It functions a bit like a normal USB interface, with all 1-8 inputs going to separate channels pre-fader. But, taking things one step further, there are also the benefits of inputs 9/10, which send a mixed output with any effects applied.
This makes me think the Flow 8 would be an ideal podcast mixer. You could record separate vocal channels for mixing later, and send an immediate mix for live-streaming purposes.
I found it easy to use as an USB interface, and if I get the chance to use the Flow 8 live, I’d like to record to my laptop at the same time.
As I’ve mentioned already, the Flow 8 is small. And with this small size, you’d think it might make some compromises. And yes, there are some, but I believe they’re in the right places.
For one, it has six physical faders – not dials, and not small and weedy either. Six, nice-sized faders.
These felt smooth to use, and they allowed me to set the levels of each of my inputs with precision. The only issue is that changing the virtual faders on the app doesn’t change the physical fader levels. This is something to look out for, especially if your mixing style is jumping from app to desk and back.
Luckily, the discrepancies between the app and physical controls aren’t reflected in the output level. Instead of a fader, it has a large dial with light-up LEDs showing the current level – changing with the app this time! And like the faders, it offers smooth control for changing levels with precision.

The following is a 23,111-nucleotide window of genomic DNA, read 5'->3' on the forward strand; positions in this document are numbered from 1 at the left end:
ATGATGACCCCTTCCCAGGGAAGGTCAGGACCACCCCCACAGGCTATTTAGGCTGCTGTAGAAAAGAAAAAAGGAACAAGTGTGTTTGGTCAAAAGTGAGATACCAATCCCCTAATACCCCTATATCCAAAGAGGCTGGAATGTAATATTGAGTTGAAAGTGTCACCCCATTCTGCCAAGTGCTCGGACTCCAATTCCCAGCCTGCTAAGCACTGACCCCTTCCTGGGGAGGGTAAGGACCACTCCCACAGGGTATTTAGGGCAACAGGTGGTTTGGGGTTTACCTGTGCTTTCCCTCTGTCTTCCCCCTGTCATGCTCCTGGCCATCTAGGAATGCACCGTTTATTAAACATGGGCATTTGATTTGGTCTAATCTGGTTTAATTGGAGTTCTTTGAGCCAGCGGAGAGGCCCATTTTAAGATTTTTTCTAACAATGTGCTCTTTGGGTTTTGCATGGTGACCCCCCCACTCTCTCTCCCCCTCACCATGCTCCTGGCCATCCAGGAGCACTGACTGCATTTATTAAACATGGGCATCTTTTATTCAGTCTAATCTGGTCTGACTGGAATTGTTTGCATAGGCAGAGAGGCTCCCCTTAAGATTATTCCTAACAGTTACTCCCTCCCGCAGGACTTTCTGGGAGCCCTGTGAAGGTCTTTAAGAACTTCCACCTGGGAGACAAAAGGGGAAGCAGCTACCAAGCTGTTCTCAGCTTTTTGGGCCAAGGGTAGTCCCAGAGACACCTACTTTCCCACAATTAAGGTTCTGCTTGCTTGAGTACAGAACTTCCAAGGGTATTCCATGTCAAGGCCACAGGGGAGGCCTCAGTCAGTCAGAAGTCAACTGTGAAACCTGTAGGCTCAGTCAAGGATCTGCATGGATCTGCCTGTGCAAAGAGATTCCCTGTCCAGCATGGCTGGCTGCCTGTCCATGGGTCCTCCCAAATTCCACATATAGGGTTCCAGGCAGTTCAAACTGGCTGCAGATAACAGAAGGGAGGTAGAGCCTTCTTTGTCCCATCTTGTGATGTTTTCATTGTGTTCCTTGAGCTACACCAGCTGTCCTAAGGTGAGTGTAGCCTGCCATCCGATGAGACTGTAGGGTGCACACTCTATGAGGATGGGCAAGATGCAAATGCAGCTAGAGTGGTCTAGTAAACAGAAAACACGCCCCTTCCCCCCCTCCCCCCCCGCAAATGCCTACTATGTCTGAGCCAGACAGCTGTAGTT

The remaining dials are on the smaller side. They offer Bluetooth/USB volume control, headphone volume control, and menu selection.
All other controls are then presented in small buttons which lend themselves to quickly changing effects, muting, activating monitor outs, and more. Combined with menu selection, these aren’t the easiest to get the hang of – especially without a manual.
I’m not a fan of menu-diving, so this could have been an issue. However, the Flow 8 is designed with app control in mind, and app control makes things a lot better.
As I’ve mentioned, the Flow app is easy to connect.
I was testing on a 2nd generation iPhone SE. A bigger screen would have been ideal, but my little one still did the job.
Tapping on an input gives you a range of settings, which are accessible on the physical desk.
You can set the gain (I’ll come back to this), adjust the initial low cut, add compression, pan left and right, and adjust the level. There’s also a four-band EQ, 48V toggle (for the first two inputs), and mute/solo toggles.
Tapping on a control triggers it to fill the screen. This is great for people like me who are using a smaller screen, making precision control that much easier.
And although I’m not a fan of the on-screen faders, I’m not a fan of any on-screen faders. So I guess they’re alright.
The app makes it easier to delve into the effects settings, too. There are two effects channels which can be applied to any input.